This may prevent brain shrinkage in midlife women

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In a new study from Alzheimer’s Research UK, researchers found an association between indicators of longer estrogen exposure and reduced brain shrinkage in midlife women.

Previous research into the effects of estrogen on brain health has shown mixed results. Some studies have suggested that lower estrogen levels following menopause could be linked to brain aging and Alzheimer’s risk later in life.

In the study, the team looked at a total of 128 volunteers (99 women and 29 men), aged between 40 and 65 all with risk factors for Alzheimer’s disease, such as the APOE4 risk gene or a family history of the disease.

A range of reproductive history events were examined by questionnaires and interviews. These events included:

  • Whether participants had experienced menopause or a hysterectomy
  • The age they started periods
  • Their age at menopause
  • The length of time between the start of their periods and the start of menopause
  • The number of children and pregnancies they may have had
  • Whether they use menopausal hormone therapy (HT) and hormonal contraceptives (HC).

The researchers carried out brain scans to look specifically at areas called gray matter, including key regions that are damaged in Alzheimer’s disease.

Lower volumes of gray matter have been linked to dementia risk and poorer brain health. All participants also had memory tests to assess their thinking and language skills.

The team found exposure to estrogen as a result of not having reached menopause, having more children and more reproductive years, and using HT and HC, was linked to larger gray matter volumes in midlife women.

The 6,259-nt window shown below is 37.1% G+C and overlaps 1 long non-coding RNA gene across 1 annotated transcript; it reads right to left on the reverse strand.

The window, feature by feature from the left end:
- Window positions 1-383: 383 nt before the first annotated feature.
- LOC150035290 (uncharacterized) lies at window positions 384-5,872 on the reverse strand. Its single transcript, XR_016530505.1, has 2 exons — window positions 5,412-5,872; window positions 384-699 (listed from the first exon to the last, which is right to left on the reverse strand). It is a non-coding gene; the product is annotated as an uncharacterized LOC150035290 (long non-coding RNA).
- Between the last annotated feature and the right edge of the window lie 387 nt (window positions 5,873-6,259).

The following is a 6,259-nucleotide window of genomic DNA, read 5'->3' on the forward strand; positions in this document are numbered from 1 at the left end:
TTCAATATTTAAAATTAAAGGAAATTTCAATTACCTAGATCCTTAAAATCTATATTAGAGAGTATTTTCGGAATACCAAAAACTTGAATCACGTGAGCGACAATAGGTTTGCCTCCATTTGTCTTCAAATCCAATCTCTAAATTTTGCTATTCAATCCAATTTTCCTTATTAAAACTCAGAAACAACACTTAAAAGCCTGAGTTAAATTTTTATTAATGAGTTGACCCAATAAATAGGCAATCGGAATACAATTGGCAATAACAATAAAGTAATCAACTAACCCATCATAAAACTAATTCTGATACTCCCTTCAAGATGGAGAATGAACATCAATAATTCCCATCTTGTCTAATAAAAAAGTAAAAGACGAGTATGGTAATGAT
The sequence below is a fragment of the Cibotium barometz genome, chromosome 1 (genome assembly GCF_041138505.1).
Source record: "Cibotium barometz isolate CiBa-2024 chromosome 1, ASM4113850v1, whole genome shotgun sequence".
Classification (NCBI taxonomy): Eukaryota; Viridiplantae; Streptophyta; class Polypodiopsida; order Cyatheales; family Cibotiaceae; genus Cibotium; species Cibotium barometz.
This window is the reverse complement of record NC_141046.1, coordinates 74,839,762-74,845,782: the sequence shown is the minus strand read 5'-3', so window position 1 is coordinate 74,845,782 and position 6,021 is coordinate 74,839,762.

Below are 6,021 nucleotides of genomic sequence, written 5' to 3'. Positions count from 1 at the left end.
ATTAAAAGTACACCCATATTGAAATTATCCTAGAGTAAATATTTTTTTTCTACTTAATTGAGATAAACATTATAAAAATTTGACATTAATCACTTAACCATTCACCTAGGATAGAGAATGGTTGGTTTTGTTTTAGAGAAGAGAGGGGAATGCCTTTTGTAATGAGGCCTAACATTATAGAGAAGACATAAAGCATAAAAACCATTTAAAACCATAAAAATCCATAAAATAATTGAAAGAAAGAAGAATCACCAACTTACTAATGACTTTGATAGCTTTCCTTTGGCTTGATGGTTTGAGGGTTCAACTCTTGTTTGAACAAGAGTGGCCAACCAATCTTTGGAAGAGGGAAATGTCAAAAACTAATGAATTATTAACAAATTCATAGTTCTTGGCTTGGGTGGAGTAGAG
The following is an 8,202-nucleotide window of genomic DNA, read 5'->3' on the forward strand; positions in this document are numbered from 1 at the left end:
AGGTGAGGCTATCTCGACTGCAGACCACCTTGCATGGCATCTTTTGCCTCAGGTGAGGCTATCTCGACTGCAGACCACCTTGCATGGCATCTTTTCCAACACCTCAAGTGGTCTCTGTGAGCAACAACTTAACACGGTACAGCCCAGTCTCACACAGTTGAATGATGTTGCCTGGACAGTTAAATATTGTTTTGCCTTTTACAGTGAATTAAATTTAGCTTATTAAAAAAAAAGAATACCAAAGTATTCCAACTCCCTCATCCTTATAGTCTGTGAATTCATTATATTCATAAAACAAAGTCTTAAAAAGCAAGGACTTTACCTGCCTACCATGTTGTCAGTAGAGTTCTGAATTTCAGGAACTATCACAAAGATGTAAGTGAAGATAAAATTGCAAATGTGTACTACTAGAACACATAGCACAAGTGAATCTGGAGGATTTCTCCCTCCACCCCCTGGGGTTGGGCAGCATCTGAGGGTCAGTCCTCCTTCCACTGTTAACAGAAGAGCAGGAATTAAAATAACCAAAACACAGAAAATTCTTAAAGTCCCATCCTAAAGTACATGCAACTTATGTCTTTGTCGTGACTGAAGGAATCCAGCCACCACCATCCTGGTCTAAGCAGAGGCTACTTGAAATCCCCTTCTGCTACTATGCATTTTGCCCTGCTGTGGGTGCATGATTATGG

The team says two thirds of people with dementia are women and while some of this difference is explained by women living longer, research has also implicated hormones like estrogen.

This study linked exposure to estrogen to less brain shrinkage, an indication of lower dementia risk.

Alzheimer’s disease is caused by a complex mix of age, genetics and lifestyle factors—some of which are in our control to change, and others which aren’t.

The best current evidence suggests that not smoking, only drinking within the recommended limits, staying mentally and physically active, eating a balanced diet, and keeping blood pressure and cholesterol levels in check can all help to keep our brains healthy as we age.

If you care about Alzheimer’s, please read studies about Alzheimer’s disease may harm women and men in different ways and findings of a new way to treat Alzheimer’s disease, strokes.

For more information about dementia, please see recent studies about these two types of dementia linked to Parkinson’s disease and results showing that a new drug can treat Lewy body dementia.

The study is published in Neurology. One author of the study is Dr. Sara Imarisio.

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